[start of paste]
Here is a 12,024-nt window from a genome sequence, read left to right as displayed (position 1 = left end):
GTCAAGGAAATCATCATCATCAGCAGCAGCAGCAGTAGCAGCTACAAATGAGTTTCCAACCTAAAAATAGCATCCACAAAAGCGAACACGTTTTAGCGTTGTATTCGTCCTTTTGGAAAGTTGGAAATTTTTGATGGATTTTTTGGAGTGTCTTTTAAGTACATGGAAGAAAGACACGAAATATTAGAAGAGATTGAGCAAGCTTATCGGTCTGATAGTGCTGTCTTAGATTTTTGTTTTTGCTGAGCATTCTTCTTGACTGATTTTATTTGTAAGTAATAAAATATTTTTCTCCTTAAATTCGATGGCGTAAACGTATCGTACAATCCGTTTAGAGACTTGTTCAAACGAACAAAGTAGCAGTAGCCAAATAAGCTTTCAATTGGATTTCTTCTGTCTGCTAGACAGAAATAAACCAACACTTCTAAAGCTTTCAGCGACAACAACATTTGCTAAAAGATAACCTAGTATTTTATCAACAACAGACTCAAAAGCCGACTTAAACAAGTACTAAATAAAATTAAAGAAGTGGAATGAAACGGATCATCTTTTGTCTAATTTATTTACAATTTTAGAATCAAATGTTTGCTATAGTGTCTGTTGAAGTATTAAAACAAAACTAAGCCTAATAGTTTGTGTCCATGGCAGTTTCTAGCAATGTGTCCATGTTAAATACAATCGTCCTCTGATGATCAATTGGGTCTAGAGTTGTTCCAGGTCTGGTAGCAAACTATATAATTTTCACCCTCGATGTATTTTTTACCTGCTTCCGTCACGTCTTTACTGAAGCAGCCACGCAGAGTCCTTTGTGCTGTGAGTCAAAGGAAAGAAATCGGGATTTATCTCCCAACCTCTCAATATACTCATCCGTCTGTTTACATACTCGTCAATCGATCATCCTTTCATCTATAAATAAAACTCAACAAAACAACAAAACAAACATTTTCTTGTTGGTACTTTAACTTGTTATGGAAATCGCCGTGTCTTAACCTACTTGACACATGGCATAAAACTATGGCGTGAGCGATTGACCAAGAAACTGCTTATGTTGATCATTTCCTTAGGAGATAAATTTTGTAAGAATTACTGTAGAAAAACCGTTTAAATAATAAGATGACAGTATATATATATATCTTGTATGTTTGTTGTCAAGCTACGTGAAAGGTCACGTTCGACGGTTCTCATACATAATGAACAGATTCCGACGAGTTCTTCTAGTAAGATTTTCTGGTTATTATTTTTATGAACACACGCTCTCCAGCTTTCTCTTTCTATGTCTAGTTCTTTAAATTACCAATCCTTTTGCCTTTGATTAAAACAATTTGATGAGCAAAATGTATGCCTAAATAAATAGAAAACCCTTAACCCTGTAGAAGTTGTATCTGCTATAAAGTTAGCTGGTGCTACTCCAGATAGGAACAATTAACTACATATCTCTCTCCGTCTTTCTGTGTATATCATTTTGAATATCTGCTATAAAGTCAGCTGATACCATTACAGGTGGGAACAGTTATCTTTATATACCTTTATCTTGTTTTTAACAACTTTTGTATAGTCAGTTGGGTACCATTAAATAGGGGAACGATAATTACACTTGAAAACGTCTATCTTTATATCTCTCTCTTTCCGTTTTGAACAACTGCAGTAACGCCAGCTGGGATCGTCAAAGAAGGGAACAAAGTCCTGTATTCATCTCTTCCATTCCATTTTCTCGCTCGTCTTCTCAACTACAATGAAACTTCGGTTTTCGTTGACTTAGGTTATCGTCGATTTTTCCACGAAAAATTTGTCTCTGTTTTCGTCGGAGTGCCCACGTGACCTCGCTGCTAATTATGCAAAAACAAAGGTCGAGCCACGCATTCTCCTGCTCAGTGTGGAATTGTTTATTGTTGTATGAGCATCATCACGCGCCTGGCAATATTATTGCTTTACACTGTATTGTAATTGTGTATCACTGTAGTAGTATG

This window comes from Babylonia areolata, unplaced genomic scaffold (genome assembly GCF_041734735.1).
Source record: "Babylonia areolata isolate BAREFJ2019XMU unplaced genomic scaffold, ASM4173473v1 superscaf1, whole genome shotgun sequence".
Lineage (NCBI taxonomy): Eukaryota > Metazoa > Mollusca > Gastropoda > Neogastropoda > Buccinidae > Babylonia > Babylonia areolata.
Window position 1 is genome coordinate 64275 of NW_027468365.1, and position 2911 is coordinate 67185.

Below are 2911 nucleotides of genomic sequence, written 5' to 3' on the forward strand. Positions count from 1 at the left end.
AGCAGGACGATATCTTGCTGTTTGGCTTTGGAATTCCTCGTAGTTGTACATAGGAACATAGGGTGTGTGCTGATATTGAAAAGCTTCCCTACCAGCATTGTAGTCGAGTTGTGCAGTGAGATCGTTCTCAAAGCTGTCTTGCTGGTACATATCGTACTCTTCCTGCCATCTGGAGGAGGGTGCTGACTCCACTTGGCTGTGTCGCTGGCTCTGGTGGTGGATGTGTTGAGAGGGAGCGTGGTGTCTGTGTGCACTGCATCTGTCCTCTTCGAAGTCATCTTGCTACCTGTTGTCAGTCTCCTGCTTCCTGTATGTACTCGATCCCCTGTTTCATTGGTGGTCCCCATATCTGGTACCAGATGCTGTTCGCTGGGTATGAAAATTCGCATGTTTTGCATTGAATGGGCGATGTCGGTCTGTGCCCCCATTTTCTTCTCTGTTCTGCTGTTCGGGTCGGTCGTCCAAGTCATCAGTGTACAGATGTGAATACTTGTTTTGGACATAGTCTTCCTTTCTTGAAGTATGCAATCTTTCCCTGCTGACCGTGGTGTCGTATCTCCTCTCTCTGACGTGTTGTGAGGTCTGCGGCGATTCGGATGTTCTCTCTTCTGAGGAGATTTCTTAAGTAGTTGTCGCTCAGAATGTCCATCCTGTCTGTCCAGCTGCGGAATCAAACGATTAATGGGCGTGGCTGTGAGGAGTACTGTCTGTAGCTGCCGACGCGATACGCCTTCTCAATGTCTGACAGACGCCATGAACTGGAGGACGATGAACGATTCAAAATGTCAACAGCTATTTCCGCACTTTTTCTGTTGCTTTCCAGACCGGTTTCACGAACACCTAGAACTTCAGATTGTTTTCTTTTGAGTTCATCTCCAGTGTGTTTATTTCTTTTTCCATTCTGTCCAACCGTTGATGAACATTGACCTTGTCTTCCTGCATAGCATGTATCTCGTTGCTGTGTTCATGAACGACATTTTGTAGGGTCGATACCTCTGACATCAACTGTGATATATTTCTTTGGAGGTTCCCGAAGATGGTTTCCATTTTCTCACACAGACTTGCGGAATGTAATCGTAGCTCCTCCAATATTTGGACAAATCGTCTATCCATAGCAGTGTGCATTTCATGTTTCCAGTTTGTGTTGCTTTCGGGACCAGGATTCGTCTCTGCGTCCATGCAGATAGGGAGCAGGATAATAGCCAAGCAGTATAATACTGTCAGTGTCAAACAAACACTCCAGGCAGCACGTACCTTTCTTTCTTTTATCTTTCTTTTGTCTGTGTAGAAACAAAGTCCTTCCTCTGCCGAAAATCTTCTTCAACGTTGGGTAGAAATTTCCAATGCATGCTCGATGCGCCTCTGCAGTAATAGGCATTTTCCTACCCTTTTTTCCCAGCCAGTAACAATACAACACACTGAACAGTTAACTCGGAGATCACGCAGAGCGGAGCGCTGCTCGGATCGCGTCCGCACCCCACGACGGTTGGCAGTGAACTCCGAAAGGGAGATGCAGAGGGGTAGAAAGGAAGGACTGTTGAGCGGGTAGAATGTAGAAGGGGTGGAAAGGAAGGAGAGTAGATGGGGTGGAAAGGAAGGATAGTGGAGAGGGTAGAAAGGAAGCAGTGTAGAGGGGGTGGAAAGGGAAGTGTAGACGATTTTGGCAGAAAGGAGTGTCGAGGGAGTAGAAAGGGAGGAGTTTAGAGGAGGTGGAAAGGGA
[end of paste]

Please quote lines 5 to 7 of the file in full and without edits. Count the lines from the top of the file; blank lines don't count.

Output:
Lineage (NCBI taxonomy): Eukaryota > Metazoa > Mollusca > Gastropoda > Neogastropoda > Buccinidae > Babylonia > Babylonia areolata.
Window position 1 is genome coordinate 64275 of NW_027468365.1, and position 2911 is coordinate 67185.

Below are 2911 nucleotides of genomic sequence, written 5' to 3' on the forward strand. Positions count from 1 at the left end.